Wisdom to Make You Money

About once a year I gather the pearls and nuggets that have sifted downstream my way. I ponder, I collate, and then I pass along such as I think will be insightful and/or profitable. You know, it's the old "…better to light one candle than curse the darkness."

About once a year I gather the pearls and nuggets that have sifted downstream my way. I ponder, I collate, and then I pass along such as I think will be insightful and/or profitable. You know, it’s the old “…better to light one candle than curse the darkness.”

Let’s start with the Oracle of Omaha himself, Warren Buffett; “I try to buy stock in businesses that are so wonderful that an idiot can run them. Because sooner or later, one will.”

Peter Drucker, that other great guru of business wisdom famously said “You can’t manage what you can’t measure.” That’s one more reason why docs are swimming in today’s deep financial waters without a vest; we were never taught what these metrics are. And “sink or swim” is a poor basis upon which to run one’s professional and personal lives.

Or how about this one, from the home of venture capital itself, Stanford’s business school, in its alumni mag; “How do you come up with good ideas? Figure out what makes people mad—and then make it better.” Tom Freston added “Innovation is taking 2 things that already exist and putting them together in a new way.” That should open up Pandora’s box….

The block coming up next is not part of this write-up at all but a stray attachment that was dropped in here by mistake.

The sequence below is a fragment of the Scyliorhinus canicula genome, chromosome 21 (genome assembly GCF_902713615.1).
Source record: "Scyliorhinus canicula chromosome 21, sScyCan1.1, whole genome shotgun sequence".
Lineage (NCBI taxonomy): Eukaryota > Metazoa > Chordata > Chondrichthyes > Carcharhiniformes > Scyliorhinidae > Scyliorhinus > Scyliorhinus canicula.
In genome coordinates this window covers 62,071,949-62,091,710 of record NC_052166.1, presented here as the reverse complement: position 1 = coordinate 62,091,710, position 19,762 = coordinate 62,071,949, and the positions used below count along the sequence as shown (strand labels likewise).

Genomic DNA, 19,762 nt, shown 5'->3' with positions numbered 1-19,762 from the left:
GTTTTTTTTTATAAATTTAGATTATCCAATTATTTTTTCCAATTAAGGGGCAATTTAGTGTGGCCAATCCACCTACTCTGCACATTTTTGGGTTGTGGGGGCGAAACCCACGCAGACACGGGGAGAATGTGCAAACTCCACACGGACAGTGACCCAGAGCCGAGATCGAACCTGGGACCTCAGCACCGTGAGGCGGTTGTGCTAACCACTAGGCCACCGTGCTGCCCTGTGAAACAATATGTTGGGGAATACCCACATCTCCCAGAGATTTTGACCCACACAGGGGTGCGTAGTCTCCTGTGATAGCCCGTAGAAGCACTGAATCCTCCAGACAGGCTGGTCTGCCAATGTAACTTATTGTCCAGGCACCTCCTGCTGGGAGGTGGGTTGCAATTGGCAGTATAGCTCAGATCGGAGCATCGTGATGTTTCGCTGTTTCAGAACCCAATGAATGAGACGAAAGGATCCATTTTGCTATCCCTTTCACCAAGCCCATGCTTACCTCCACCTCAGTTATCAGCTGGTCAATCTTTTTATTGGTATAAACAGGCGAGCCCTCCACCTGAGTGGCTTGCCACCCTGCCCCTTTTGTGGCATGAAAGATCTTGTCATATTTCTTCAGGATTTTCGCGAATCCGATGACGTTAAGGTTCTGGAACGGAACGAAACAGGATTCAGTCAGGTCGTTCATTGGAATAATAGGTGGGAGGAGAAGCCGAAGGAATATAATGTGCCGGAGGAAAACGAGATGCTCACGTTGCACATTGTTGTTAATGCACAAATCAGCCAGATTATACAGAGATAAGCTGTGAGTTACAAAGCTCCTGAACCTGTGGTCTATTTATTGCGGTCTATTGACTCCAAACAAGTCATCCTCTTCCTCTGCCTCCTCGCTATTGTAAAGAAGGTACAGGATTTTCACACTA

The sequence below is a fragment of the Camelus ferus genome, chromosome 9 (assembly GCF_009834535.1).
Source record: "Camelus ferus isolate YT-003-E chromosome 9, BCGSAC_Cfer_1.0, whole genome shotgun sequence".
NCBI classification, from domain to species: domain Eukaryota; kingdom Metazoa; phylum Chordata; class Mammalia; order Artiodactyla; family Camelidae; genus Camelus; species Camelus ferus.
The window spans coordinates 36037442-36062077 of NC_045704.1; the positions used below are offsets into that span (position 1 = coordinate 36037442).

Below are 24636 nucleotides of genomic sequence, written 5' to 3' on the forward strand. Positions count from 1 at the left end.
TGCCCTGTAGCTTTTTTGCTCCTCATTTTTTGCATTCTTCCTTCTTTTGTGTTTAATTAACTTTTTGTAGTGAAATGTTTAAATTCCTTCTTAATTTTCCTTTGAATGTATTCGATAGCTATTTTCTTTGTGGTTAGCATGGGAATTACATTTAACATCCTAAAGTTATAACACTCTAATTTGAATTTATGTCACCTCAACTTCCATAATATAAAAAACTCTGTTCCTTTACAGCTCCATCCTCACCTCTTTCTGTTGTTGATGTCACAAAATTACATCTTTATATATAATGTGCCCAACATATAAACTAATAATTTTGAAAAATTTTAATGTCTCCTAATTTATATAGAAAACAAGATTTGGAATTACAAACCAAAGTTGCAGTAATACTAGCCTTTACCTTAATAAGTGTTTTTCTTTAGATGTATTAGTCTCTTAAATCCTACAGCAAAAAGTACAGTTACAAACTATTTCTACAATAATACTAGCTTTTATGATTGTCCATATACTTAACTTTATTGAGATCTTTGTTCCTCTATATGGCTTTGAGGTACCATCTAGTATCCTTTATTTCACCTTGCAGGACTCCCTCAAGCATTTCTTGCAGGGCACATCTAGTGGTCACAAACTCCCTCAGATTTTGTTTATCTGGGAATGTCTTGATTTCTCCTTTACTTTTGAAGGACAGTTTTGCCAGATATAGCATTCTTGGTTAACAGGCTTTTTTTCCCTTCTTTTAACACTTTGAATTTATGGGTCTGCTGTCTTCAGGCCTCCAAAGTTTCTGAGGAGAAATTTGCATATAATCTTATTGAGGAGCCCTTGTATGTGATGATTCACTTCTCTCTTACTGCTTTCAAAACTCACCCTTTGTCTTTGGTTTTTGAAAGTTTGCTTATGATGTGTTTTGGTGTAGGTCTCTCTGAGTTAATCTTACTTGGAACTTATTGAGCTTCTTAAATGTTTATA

Looking back at 1999 and 2008 most recently, Peter Koudija noted “What constitutes a financial bubble? My preferred definition is one where investors buy an asset not for its fundamental value, but because they plan to resell, at a higher price, to the next investor.” Musical chairs for adults, it seems. Until the music stops….

Zack Zelon put his finger on a key concept for any business; “We could leave our strategic plan on an airplane and it wouldn’t matter. It’s all about execution.” For example, anyone can make a hamburger, but McDonald’s executed into a multi-billion dollar company.

Henry Hazlitt wrote, in 1946, no less; “Credit is something a man already has. He brings it into the bank with him.” The “bank” however, may, or may not, be disposed to accept that idea. Barry Unsworth went further to state that “Once a man is in debt, he becomes a flesh-and-blood sort of money, a walking investment.” And so we are, to someone else up the financial line.

In a blow to received-wisdom orthodoxy, Maynard Keynes, the famous British economist said “When the facts change, my opinions change.” In a corollary, Troy Campbell in Wired.com wrote “If you don’t want the solution to happen, then you deny the problem exists.” These ideas, together one of the bases of science, apply to medicine, finance and, of course, politics.

Some practical stuff; “Every attendee added to the ‘Rule of Seven” at a meeting reduces the likelihood of making sound decisions by 10%.” - Michael Mankins, citing a study done by Bain Inc. Let’s add to that the observation of LinkedIn Founder Jeff Weiner that “…starting each meeting with quick wins is important to set the right tone.”

Lastly, let’s listen to Steve Jobs when he said “Simplicity is the ultimate sophistication.” His version of “Keep it simple, stupid.”